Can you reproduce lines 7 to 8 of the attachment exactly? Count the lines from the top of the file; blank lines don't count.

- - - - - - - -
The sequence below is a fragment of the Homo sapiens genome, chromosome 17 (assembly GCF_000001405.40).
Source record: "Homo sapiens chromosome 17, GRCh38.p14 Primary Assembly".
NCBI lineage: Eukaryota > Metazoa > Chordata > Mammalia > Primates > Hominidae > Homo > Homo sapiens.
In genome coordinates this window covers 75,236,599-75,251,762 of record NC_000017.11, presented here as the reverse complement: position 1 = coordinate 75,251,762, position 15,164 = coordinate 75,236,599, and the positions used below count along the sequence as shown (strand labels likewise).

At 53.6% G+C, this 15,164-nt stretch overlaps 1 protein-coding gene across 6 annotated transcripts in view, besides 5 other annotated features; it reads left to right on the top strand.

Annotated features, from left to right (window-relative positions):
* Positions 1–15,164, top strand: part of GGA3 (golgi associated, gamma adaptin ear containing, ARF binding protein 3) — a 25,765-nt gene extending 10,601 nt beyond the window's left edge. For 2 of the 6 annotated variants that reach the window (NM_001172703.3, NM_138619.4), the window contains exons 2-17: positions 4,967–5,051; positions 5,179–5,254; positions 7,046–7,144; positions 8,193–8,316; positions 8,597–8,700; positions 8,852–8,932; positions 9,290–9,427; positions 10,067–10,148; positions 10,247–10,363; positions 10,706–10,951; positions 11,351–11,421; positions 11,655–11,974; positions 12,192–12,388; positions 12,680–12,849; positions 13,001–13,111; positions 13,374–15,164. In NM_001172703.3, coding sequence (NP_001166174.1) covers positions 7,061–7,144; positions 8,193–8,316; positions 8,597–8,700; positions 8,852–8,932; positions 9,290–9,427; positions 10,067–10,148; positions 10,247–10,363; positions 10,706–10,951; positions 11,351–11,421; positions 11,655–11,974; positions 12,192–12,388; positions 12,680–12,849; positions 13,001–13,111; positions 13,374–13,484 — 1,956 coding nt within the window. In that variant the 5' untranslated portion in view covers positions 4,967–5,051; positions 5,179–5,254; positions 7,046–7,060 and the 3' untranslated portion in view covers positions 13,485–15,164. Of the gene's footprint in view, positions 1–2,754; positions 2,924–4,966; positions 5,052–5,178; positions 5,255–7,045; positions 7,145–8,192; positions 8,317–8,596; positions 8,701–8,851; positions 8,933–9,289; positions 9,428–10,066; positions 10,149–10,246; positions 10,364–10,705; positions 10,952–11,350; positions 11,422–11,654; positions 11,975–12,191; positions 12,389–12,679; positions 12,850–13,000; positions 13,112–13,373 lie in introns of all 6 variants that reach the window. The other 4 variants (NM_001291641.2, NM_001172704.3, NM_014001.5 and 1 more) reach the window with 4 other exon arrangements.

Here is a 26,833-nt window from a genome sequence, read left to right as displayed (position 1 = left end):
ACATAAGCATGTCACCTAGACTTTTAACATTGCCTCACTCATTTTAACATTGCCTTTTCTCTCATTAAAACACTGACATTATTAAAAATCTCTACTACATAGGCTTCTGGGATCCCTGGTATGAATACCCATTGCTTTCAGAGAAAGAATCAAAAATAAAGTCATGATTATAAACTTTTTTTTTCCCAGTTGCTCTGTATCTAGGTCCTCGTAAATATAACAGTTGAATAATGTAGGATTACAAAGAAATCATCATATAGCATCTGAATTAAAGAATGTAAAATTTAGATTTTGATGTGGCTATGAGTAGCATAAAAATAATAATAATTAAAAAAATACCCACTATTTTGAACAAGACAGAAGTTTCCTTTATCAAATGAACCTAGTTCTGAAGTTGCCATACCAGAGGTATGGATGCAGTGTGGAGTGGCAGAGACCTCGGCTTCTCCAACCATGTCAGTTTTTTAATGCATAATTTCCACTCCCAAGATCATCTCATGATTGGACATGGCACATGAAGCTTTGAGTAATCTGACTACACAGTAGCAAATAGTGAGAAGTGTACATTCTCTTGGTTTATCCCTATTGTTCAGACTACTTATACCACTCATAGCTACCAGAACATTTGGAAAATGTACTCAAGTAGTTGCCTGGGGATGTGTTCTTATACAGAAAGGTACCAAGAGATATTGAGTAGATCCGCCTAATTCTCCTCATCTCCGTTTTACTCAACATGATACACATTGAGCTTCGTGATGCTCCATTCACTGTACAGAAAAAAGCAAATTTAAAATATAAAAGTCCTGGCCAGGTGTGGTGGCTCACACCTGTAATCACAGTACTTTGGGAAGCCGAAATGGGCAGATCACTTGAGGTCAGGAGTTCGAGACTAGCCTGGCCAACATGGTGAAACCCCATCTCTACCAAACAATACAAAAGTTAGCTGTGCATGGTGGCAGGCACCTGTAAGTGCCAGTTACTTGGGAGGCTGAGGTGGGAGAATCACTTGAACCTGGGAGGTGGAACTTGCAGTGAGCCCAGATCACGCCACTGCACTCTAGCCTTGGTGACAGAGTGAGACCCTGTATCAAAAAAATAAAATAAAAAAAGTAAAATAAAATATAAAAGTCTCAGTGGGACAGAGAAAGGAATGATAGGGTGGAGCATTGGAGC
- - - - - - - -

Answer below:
* Positions 1–15,164, top strand: part of GGA3 (golgi associated, gamma adaptin ear containing, ARF binding protein 3) — a 25,765-nt gene extending 10,601 nt beyond the window's left edge. For 2 of the 6 annotated variants that reach the window (NM_001172703.3, NM_138619.4), the window contains exons 2-17: positions 4,967–5,051; positions 5,179–5,254; positions 7,046–7,144; positions 8,193–8,316; positions 8,597–8,700; positions 8,852–8,932; positions 9,290–9,427; positions 10,067–10,148; positions 10,247–10,363; positions 10,706–10,951; positions 11,351–11,421; positions 11,655–11,974; positions 12,192–12,388; positions 12,680–12,849; positions 13,001–13,111; positions 13,374–15,164. In NM_001172703.3, coding sequence (NP_001166174.1) covers positions 7,061–7,144; positions 8,193–8,316; positions 8,597–8,700; positions 8,852–8,932; positions 9,290–9,427; positions 10,067–10,148; positions 10,247–10,363; positions 10,706–10,951; positions 11,351–11,421; positions 11,655–11,974; positions 12,192–12,388; positions 12,680–12,849; positions 13,001–13,111; positions 13,374–13,484 — 1,956 coding nt within the window. In that variant the 5' untranslated portion in view covers positions 4,967–5,051; positions 5,179–5,254; positions 7,046–7,060 and the 3' untranslated portion in view covers positions 13,485–15,164. Of the gene's footprint in view, positions 1–2,754; positions 2,924–4,966; positions 5,052–5,178; positions 5,255–7,045; positions 7,145–8,192; positions 8,317–8,596; positions 8,701–8,851; positions 8,933–9,289; positions 9,428–10,066; positions 10,149–10,246; positions 10,364–10,705; positions 10,952–11,350; positions 11,422–11,654; positions 11,975–12,191; positions 12,389–12,679; positions 12,850–13,000; positions 13,112–13,373 lie in introns of all 6 variants that reach the window. The other 4 variants (NM_001291641.2, NM_001172704.3, NM_014001.5 and 1 more) reach the window with 4 other exon arrangements.

Here is a 26,833-nt window from a genome sequence, read left to right as displayed (position 1 = left end):